Socialism in an age of waiting is a Blog from the Marxist left which is both erudite and informative.

Finally, after much gentle reminding by Norman Geras the link to his blog now actually works.

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Wednesday, March 17, 2004

4 good reasons to join the Labour party on Budget day.

Stable economic growth.

Lowest Unemployment in two decades.

Lowest Inflation for a generation.

Increased investment in Health and Education

So, Join the Labour Party today.

PS: I had to invent my own Join Labour button (it should be to your right) and it's not very good. Anyone want to make a better button?

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Polly Toynbee on why Blair deserves your support.

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Tuesday, March 16, 2004

What is Peter Hain talking about?

So Peter Hain wants to introduce the Alternative Vote for Westminster? Well fair enough, but his reasoning is nonsensical.

His reasons are:

1. Political Expediency: " At the next election, tactical voting by the progressive vote may actually hand seats to the Tories"

2. Turnout and political involvement "A new system like AV will, I believe, improve the incentives to vote and remove many of the barriers that are inherent in our current system. Crucially, AV will give voters a greater sense of influence and ownership over the political process" He also point out that turnout was higher in more marginal seats.

3. The need for more changes to MP's: "The vast majority of voters are in seats where a change of MP is unlikely and are increasingly realising that their vote will make very little difference to the outcome of a general election. So they are simply not bothering."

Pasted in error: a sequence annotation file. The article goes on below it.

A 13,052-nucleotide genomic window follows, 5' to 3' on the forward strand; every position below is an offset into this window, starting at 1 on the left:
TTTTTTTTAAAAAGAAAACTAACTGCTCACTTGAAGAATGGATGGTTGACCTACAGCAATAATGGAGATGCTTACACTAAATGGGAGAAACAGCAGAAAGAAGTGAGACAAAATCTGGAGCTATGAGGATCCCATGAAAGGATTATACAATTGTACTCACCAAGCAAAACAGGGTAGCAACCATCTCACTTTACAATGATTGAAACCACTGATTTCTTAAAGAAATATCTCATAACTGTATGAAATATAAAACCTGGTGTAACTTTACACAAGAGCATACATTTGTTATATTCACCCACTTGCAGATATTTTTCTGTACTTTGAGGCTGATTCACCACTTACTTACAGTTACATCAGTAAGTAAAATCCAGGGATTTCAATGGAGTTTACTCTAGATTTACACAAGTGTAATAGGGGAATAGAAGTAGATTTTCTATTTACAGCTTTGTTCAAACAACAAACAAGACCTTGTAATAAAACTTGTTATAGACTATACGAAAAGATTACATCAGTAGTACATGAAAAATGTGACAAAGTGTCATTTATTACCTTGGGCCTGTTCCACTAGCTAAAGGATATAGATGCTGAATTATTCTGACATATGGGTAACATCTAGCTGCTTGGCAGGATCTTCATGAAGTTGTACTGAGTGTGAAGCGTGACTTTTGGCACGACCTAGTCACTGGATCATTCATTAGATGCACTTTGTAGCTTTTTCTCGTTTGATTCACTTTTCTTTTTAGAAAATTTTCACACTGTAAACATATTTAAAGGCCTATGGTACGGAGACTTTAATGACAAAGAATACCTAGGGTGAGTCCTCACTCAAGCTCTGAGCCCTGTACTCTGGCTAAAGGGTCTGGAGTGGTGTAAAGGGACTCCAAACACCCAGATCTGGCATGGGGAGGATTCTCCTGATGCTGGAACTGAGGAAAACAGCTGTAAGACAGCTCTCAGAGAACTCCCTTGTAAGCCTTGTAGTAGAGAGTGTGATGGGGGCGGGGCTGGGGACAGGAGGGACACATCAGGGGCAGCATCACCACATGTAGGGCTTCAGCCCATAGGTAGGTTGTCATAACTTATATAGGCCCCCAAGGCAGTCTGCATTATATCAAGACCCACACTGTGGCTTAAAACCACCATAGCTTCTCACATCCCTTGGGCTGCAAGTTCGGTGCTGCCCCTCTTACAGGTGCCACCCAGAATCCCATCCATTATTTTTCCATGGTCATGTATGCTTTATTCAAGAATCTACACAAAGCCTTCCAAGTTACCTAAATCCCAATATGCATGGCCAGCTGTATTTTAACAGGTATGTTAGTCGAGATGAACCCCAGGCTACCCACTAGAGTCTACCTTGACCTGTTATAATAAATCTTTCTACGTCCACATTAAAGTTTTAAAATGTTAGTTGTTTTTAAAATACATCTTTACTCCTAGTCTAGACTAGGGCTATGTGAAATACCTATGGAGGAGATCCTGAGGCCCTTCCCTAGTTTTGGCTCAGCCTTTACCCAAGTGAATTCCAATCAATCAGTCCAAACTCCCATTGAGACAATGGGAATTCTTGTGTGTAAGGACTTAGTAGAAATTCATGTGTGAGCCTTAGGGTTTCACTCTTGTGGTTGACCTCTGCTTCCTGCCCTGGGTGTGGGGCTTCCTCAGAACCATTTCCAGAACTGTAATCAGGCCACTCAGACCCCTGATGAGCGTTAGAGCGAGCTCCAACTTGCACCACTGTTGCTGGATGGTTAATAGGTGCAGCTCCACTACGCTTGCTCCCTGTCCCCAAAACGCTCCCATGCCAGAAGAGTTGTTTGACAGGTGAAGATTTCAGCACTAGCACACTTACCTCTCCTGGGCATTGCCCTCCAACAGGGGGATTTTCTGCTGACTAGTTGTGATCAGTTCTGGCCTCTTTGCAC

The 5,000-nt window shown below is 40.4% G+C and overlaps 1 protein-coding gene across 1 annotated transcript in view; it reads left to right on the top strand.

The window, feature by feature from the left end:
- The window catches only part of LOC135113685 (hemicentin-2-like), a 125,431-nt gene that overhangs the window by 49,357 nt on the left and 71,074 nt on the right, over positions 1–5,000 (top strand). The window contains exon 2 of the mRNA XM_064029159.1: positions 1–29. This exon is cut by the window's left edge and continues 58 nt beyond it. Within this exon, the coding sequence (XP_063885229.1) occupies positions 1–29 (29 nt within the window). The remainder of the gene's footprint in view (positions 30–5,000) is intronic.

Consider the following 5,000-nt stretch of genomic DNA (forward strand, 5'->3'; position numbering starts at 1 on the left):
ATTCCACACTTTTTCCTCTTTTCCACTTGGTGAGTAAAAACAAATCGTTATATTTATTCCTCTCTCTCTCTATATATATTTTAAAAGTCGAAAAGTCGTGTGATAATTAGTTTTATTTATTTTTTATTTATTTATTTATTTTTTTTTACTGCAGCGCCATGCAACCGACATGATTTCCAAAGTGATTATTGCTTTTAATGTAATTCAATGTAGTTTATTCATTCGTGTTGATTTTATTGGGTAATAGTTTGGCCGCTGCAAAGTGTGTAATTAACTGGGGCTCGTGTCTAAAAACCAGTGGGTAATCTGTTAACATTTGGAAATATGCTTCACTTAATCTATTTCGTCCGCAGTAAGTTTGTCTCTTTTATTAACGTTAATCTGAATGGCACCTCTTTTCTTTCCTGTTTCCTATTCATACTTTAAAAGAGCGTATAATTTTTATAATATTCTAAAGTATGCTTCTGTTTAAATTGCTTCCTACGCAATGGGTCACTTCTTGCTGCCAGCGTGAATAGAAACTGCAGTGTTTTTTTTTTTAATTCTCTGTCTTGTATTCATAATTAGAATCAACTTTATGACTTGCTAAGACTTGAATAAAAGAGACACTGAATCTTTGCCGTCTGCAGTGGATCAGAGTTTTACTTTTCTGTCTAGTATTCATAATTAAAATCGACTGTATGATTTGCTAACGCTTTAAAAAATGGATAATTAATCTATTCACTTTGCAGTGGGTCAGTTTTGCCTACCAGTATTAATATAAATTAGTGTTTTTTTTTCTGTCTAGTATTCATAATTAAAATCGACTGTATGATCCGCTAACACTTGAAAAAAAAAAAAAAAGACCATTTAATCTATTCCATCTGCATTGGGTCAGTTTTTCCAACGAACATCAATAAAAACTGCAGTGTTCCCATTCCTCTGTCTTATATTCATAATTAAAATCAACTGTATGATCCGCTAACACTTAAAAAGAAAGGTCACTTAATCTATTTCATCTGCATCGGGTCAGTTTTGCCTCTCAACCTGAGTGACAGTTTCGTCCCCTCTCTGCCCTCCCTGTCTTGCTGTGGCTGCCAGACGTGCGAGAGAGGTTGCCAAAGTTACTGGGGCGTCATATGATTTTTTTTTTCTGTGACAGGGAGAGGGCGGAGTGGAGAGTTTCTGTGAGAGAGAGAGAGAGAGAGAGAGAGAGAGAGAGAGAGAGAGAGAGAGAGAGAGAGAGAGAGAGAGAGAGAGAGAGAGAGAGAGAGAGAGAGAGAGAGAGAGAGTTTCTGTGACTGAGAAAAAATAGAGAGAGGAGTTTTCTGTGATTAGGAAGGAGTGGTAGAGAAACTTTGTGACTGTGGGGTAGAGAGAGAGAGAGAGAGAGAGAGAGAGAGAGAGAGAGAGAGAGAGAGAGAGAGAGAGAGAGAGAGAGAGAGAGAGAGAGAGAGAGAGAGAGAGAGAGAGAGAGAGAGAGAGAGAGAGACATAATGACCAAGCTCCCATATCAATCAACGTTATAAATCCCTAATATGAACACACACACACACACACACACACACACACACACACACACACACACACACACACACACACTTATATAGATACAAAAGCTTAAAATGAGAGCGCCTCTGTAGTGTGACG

There are good reasons to support propotional representation, but Hain's are not amongst them. In fact, AV isn't really a proportional representation system.

How can Hain logically claim that a) introducing AV will protect Labour MP's and at the same time assert b) AV will knock out more current MP's?

In addition, there's no real evidence that Proportional representation increases turn-out. AV will likely increase turn-out is if it increases more close races, which means more hard fought races, which kind of ruins the theory that it would protect Labour seats.

Ahh, Hain might say, Labour will disproptionately win the LibDems second prefernce vote, thus squaring the circle. This might have been true in 1997, but as this Charter 88 study shows, AV just benefits the winning party. If Labour were to become unpopular, Labour MP's would get a slaughtering. It's scale, not fairness.

In any case, there's no chance of AV being adopted, as it would be rejected by the Liberal Democrats on principle (and expediency) and the Tories on expediency (and principle). They'd be able to do so, becasue the Jenkins commission on Proportional representation totally blew AV out of the water.

In fact, one of their particular reasons for rejecting AV is a direct assault on Hain. Jenkins says that under AV, "In particular, there would still be large tracts of the country which would be electoral deserts for major parties" while Hain is reported as saying "that there are large parts of the country where voters do not contribute to the outcome of an election, citing Surrey, where there are no Labour seats despite more than 20 per cent of its citizens voting for its candidates." Would Labour gain a seat in Surrey under AV?

I very much doubt it.